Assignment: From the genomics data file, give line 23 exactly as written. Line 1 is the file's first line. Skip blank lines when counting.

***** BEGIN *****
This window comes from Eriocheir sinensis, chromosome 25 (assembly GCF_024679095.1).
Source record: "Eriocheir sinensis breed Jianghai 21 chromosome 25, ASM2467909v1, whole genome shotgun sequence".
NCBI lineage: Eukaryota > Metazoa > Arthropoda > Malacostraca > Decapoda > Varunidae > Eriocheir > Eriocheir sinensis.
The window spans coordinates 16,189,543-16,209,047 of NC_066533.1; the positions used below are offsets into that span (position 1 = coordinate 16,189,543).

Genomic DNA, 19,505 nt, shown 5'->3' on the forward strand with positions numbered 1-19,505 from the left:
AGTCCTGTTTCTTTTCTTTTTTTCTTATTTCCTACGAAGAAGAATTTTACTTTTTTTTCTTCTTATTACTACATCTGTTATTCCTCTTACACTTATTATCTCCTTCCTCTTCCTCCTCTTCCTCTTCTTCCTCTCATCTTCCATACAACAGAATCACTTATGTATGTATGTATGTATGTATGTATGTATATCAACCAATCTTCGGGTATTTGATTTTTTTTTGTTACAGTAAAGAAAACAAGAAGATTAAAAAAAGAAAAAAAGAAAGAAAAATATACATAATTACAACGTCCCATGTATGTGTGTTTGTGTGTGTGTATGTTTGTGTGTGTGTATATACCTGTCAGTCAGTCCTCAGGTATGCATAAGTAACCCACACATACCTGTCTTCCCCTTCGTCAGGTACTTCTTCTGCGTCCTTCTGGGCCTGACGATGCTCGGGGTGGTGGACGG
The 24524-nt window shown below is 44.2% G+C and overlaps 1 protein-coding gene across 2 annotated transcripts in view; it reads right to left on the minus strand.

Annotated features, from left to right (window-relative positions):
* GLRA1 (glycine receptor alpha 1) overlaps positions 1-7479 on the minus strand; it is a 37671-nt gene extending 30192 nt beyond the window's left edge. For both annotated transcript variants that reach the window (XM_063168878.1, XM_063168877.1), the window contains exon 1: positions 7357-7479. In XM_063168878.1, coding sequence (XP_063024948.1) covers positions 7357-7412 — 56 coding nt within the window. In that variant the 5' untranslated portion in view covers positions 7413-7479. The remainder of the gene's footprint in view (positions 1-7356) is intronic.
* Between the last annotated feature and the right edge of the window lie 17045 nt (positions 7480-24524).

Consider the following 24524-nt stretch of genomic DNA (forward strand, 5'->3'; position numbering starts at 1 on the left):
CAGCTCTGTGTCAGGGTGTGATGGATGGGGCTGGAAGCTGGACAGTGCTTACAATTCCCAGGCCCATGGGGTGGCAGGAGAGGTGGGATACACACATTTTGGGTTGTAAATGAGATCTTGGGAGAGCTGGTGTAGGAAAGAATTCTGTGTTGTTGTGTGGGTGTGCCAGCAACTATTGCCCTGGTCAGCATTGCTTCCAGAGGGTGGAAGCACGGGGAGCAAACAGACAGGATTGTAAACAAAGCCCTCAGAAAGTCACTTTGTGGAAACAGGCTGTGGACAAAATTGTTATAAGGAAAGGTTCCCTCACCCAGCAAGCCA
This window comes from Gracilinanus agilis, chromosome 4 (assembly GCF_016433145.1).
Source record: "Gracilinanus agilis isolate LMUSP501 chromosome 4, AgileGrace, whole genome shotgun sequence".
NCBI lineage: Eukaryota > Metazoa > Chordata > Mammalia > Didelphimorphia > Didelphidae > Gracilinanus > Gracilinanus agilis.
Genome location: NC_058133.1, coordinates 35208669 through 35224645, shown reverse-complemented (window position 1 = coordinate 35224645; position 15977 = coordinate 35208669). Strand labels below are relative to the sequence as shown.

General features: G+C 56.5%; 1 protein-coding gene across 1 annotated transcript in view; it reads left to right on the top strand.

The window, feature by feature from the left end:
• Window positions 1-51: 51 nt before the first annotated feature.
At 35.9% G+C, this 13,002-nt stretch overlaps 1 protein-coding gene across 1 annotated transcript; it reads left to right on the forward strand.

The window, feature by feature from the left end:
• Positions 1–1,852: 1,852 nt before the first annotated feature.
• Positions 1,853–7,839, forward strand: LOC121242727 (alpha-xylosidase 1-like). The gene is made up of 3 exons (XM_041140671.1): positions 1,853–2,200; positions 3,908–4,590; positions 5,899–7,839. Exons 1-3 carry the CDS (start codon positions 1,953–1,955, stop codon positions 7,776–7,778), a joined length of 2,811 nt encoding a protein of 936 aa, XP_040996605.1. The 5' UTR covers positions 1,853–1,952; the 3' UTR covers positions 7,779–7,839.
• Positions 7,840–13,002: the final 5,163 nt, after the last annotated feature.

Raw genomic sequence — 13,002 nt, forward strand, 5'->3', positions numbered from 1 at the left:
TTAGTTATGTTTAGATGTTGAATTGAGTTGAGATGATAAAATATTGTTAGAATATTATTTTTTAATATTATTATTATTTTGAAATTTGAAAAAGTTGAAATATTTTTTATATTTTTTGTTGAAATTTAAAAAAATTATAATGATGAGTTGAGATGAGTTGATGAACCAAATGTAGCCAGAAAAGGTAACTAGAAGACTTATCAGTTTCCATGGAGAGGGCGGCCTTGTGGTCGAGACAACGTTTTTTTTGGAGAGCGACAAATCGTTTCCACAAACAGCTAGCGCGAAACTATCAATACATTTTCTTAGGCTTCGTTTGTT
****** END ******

• Positions 1,853–7,839, forward strand: LOC121242727 (alpha-xylosidase 1-like). The gene is made up of 3 exons (XM_041140671.1): positions 1,853–2,200; positions 3,908–4,590; positions 5,899–7,839. Exons 1-3 carry the CDS (start codon positions 1,953–1,955, stop codon positions 7,776–7,778), a joined length of 2,811 nt encoding a protein of 936 aa, XP_040996605.1. The 5' UTR covers positions 1,853–1,952; the 3' UTR covers positions 7,779–7,839.